An article by Inspiro's Chuck Tryon
Some time ago, I attended a retreat with our Inspiro Arts team. We spent four days, working through different activities, exercises, spending free times and meals together — the kinds of things you would expect for a team-building retreat. One of the activities involved spending an extended time in individual prayer and listening, using our different artistic gifts to respond to whatever we sensed God bringing to our attention.
As I began to settle in, a phrase popped into my head: “I can’t do anything right!” This surprised me, since self-doubt is not usually something I struggle with. However, I did remember an incident, not long before, where several different issues had come piling in on top of each other. Criticism was coming at me from without and within, and I finally blurted out in frustration, “I can’t do anything right!” I kept on praying, wondering if this was more than inconsequential spiritual “noise.”
Independently, I had been pondering the image of the tree-person here. I’d been working on this idea in the back of my mind for some time, but didn’t have a title, or even any definite thoughts about where it was going. I’ve always been fascinated by C.S. Lewis’ descriptions of the talking trees, or dryads, in his Chronicles of Narnia stories. As I began to turn over both the image and this phrase that was bothering me, the two began to intertwine.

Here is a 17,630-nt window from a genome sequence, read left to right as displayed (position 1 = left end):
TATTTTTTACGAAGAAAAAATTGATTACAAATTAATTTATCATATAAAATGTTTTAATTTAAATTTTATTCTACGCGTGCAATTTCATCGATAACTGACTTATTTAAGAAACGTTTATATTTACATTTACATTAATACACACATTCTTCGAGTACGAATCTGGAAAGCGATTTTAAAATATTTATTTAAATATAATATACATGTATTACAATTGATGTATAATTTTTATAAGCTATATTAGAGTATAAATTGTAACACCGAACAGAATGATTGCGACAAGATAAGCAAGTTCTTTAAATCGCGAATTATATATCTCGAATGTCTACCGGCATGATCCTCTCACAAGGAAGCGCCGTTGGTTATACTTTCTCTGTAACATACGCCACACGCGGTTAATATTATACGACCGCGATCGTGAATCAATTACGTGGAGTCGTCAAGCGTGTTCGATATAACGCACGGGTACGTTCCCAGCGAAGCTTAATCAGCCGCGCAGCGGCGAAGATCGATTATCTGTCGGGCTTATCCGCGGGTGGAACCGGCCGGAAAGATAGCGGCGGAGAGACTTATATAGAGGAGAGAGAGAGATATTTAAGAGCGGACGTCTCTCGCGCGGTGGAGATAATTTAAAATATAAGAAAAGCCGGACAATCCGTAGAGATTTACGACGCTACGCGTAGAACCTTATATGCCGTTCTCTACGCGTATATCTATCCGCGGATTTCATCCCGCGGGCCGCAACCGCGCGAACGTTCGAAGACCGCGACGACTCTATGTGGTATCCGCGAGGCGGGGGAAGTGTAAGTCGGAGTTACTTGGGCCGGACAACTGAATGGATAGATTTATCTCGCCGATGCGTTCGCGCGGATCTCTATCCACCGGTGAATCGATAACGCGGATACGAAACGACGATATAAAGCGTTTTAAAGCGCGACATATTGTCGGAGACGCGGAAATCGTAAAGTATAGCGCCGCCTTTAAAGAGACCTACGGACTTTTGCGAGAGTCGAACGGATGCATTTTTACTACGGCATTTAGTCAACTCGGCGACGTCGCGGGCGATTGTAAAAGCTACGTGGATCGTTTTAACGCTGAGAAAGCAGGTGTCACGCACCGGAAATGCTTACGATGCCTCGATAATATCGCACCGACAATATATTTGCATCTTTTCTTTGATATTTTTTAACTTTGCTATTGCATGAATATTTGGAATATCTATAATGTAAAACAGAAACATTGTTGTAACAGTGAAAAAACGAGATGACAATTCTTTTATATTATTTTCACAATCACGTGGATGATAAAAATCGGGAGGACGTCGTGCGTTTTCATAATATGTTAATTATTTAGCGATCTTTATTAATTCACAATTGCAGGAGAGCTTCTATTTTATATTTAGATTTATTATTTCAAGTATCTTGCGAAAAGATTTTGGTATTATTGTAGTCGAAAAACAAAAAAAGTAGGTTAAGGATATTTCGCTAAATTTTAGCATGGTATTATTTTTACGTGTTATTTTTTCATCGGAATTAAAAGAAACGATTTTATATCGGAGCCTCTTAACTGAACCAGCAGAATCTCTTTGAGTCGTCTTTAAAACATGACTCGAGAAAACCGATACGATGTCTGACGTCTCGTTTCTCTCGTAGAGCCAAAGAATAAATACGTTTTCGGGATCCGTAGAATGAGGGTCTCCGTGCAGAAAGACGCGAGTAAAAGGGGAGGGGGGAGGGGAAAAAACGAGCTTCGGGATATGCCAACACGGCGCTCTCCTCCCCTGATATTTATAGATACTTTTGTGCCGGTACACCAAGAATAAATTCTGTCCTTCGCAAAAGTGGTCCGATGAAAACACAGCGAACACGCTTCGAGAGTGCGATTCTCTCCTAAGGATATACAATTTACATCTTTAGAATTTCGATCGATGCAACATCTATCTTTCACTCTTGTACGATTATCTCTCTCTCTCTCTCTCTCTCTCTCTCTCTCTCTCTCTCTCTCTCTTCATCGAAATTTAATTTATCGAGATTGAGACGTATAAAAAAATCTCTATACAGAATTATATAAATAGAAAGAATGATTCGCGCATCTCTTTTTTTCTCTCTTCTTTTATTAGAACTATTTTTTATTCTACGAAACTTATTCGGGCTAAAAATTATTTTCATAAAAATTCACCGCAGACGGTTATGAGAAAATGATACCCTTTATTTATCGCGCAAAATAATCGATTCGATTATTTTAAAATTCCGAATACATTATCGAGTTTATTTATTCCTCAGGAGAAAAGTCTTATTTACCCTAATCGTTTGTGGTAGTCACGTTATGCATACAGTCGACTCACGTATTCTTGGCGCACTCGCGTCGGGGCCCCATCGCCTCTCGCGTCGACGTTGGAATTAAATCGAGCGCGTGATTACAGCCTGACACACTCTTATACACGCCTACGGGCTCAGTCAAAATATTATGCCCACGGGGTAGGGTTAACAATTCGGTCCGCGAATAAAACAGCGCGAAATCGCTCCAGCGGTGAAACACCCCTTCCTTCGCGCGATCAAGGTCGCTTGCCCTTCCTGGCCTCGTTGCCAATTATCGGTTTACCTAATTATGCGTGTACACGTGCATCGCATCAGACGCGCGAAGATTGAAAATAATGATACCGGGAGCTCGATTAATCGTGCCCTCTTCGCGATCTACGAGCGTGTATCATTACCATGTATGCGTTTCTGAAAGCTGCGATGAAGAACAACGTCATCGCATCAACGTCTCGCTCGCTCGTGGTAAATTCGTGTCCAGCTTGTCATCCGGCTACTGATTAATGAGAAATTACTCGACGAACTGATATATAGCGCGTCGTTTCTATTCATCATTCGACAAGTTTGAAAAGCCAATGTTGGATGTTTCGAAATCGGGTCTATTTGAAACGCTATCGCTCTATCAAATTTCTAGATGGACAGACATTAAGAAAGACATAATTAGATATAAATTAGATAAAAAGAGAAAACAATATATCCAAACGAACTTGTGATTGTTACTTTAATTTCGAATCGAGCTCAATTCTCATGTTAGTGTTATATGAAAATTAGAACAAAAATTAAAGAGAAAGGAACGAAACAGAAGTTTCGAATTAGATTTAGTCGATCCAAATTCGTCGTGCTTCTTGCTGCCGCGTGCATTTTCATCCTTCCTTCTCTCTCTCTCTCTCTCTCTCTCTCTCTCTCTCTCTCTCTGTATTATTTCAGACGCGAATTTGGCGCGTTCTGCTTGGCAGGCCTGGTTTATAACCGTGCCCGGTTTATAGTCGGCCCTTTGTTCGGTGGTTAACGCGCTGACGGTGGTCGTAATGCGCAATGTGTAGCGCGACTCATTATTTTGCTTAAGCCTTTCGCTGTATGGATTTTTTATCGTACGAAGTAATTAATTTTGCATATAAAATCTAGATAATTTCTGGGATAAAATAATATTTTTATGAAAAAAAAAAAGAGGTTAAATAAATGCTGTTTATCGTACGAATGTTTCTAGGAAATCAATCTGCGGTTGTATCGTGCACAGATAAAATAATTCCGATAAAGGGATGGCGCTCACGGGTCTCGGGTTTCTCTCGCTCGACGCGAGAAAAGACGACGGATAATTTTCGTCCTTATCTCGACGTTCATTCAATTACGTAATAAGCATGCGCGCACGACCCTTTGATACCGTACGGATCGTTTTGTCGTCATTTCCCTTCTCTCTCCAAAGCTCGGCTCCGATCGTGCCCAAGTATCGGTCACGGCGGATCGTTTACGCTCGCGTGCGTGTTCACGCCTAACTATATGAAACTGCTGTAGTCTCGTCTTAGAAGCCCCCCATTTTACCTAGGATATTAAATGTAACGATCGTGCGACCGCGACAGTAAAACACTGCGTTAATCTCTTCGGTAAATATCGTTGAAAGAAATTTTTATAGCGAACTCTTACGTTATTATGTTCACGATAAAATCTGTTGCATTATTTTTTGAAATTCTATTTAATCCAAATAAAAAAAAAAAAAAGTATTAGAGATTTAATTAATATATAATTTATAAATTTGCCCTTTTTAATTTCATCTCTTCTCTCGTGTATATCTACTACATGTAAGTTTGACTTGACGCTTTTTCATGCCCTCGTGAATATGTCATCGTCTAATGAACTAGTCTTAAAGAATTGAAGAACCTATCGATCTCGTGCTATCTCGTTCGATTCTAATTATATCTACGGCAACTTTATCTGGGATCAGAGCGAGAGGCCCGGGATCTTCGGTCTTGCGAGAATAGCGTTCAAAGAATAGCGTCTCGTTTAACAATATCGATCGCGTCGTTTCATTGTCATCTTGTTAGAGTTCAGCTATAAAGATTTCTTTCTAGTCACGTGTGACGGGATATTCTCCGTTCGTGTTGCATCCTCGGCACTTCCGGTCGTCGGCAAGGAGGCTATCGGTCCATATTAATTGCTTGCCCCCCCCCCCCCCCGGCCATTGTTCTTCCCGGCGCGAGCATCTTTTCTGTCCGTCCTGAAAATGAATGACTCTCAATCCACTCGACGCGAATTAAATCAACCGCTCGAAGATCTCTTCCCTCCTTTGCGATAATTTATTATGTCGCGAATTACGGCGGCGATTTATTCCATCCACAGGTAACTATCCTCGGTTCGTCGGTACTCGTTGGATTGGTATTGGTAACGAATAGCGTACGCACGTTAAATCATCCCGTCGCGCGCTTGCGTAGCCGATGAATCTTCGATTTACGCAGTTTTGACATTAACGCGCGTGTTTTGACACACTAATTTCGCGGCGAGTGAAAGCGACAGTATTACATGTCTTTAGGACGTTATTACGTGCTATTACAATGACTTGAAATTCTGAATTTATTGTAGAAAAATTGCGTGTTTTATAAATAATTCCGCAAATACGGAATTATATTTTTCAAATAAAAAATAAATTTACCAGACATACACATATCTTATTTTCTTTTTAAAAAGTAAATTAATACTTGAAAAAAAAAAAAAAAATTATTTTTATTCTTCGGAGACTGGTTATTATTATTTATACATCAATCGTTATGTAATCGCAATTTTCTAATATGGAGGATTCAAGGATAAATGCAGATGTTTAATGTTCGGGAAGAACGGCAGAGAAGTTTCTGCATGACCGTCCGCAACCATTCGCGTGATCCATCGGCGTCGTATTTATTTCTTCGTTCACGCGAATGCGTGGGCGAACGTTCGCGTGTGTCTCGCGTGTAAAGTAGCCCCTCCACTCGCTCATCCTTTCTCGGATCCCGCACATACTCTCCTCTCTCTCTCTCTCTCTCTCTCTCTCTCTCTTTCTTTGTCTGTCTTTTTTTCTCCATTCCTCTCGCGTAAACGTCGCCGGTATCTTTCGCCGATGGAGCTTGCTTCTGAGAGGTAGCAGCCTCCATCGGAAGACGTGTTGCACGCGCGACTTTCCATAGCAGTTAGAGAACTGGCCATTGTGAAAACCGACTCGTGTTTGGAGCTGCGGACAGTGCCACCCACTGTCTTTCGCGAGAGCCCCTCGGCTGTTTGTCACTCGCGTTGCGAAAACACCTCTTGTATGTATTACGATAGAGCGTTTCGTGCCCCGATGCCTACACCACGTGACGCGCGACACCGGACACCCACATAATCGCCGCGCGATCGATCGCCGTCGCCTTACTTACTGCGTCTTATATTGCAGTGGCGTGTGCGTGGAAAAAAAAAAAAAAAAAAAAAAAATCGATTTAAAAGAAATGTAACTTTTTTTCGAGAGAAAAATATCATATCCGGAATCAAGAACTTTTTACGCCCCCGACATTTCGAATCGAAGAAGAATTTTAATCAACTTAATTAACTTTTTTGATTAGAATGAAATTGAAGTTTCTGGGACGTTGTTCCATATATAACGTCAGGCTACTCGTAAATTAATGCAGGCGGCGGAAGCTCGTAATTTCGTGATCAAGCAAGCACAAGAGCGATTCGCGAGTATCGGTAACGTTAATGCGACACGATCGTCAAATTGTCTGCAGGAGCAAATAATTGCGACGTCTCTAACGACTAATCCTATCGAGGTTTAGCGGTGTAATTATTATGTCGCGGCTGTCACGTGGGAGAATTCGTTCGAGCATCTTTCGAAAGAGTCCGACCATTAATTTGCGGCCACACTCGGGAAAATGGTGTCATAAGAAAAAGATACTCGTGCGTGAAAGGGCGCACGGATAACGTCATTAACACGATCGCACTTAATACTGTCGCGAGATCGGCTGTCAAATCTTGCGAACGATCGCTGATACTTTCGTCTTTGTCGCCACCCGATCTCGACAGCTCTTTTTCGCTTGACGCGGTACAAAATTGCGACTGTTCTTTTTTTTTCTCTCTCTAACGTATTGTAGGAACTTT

The tree doesn’t spend time worrying about how to grow or produce fruit. These things are built into the nature of the tree in its DNA. As long as the tree remains deeply rooted, growth comes as a result of the way it is created — the design buried in the code, deep within each of its cells. Through times of storm or drought to the changing of the seasons from winter to spring to fall, the tree grows and produces its fruit.
In Christ, I am being transformed into His likeness. I may not look the same as Jesus did when He walked through the streets of Jerusalem, but I have been given His character — His spiritual “DNA” — inside of me. My roots grow deep as I live, day by day, in fellowship with Christ — when I know His words, when I reflect His light within me, when I let more of myself die and more of Him blossom. In many different and practical ways, His nature inside of me begins to produce fruit.
As we are now living in times of chaos and uncertainty, as communities become ever more deeply divisive, perhaps one of our deepest needs is a sense of rootedness. We have lost confidence and hope in our political systems, in our sense of justice and fairness, and even in our understanding of history and who we are. In the middle of this, we begin to understand that the character of Christ, this DNA, which has been planted deep in our nature is our only hope.
This is where we may be “Deeply Rooted.”
See more of Chuck's work and thoughts at tryonsculpturearts.com.